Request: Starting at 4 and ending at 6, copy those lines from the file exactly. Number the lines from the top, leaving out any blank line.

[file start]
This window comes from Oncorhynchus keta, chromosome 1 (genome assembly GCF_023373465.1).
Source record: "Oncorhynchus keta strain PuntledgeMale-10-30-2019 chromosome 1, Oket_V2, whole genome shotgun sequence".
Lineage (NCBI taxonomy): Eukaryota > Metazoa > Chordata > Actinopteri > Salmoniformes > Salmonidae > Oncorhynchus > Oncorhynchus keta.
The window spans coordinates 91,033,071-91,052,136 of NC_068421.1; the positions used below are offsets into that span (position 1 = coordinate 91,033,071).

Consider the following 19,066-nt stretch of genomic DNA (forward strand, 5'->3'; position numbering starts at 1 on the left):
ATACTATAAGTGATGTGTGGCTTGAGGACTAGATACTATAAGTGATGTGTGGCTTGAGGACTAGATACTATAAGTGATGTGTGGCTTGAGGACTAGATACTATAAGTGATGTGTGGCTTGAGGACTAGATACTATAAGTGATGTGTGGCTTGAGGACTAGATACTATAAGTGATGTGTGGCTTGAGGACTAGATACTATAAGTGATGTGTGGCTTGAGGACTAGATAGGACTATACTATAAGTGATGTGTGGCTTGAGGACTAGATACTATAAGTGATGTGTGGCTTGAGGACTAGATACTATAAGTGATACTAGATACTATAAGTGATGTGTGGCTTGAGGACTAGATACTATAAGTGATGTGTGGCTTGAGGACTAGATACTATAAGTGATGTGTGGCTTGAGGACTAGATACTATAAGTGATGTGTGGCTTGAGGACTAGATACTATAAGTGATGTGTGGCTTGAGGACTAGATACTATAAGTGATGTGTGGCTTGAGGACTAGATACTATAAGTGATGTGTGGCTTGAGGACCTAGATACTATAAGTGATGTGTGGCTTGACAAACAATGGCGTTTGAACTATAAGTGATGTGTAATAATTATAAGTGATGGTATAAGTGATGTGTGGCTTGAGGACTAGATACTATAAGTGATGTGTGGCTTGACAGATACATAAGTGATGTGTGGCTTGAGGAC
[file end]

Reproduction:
The window spans coordinates 91,033,071-91,052,136 of NC_068421.1; the positions used below are offsets into that span (position 1 = coordinate 91,033,071).

Consider the following 19,066-nt stretch of genomic DNA (forward strand, 5'->3'; position numbering starts at 1 on the left):
ATACTATAAGTGATGTGTGGCTTGAGGACTAGATACTATAAGTGATGTGTGGCTTGAGGACTAGATACTATAAGTGATGTGTGGCTTGAGGACTAGATACTATAAGTGATGTGTGGCTTGAGGACTAGATACTATAAGTGATGTGTGGCTTGAGGACTAGATACTATAAGTGATGTGTGGCTTGAGGACTAGATACTATAAGTGATGTGTGGCTTGAGGACTAGATAGGACTATACTATAAGTGATGTGTGGCTTGAGGACTAGATACTATAAGTGATGTGTGGCTTGAGGACTAGATACTATAAGTGATACTAGATACTATAAGTGATGTGTGGCTTGAGGACTAGATACTATAAGTGATGTGTGGCTTGAGGACTAGATACTATAAGTGATGTGTGGCTTGAGGACTAGATACTATAAGTGATGTGTGGCTTGAGGACTAGATACTATAAGTGATGTGTGGCTTGAGGACTAGATACTATAAGTGATGTGTGGCTTGAGGACTAGATACTATAAGTGATGTGTGGCTTGAGGACCTAGATACTATAAGTGATGTGTGGCTTGACAAACAATGGCGTTTGAACTATAAGTGATGTGTAATAATTATAAGTGATGGTATAAGTGATGTGTGGCTTGAGGACTAGATACTATAAGTGATGTGTGGCTTGACAGATACATAAGTGATGTGTGGCTTGAGGAC